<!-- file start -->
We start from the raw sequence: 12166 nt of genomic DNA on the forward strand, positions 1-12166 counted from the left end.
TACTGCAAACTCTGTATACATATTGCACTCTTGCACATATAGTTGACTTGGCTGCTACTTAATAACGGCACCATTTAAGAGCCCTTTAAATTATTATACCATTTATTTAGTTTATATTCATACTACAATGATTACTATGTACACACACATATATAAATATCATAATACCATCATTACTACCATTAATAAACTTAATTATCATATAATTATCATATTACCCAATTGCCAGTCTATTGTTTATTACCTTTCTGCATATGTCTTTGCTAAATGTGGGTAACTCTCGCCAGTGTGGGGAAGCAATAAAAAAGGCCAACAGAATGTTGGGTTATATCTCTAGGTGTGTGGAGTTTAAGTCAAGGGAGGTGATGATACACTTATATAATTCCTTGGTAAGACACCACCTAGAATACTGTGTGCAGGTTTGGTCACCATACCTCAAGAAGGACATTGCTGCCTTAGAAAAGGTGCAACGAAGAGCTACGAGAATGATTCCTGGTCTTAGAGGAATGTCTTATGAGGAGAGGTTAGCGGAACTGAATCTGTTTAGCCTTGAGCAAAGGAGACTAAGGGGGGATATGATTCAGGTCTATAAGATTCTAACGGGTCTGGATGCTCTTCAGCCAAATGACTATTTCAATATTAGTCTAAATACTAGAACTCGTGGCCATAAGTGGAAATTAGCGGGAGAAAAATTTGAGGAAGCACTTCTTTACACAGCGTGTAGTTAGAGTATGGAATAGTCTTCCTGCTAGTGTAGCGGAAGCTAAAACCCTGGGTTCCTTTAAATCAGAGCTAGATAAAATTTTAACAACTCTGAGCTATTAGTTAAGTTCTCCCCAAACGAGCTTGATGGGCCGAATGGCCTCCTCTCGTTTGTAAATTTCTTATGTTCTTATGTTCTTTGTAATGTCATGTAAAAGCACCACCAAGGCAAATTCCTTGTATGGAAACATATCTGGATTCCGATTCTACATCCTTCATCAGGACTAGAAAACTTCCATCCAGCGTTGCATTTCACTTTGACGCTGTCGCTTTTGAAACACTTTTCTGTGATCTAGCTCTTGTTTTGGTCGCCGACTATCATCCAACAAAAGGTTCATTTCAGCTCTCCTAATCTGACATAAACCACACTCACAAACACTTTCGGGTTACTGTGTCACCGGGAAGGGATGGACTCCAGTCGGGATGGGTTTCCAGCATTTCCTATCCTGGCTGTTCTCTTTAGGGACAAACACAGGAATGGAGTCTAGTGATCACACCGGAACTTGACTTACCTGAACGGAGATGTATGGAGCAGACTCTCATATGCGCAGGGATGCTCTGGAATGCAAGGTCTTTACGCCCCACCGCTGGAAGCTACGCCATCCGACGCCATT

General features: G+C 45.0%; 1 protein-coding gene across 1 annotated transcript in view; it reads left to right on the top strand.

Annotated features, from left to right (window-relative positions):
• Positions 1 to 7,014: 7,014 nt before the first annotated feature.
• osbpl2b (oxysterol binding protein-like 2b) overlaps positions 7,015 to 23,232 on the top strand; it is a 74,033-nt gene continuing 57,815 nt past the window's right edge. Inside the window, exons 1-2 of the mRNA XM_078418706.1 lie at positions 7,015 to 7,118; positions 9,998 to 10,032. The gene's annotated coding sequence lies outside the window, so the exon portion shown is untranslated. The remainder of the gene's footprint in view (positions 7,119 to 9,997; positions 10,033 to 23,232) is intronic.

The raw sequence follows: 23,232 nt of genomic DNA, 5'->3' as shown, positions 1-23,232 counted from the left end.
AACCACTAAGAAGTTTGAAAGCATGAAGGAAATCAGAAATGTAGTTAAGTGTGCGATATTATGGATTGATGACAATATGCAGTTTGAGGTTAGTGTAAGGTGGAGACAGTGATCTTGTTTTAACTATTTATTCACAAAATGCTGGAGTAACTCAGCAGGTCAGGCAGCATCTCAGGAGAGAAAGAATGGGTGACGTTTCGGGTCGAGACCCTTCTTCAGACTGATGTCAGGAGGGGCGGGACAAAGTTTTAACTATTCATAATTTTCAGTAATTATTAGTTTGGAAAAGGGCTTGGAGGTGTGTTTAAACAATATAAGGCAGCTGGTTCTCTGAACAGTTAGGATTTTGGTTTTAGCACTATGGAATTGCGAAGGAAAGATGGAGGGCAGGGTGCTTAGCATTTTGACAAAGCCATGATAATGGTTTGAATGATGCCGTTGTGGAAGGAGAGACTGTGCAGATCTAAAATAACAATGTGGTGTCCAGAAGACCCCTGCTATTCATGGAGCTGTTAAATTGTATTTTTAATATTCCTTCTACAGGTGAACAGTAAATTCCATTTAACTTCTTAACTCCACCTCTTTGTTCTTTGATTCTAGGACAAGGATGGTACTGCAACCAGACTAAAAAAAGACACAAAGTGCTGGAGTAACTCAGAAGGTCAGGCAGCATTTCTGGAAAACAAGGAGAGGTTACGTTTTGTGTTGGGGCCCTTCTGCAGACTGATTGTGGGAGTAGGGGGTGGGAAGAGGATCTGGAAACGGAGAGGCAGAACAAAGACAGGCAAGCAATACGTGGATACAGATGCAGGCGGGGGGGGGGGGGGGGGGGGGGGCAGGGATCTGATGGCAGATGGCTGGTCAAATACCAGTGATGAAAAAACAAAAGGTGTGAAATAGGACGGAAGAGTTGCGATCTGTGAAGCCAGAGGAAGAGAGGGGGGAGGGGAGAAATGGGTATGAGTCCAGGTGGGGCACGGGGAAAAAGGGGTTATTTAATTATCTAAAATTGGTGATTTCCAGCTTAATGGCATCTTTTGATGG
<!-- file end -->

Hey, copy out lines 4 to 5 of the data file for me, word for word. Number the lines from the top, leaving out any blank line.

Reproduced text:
Annotated features, from left to right (window-relative positions):
• Positions 1 to 7,014: 7,014 nt before the first annotated feature.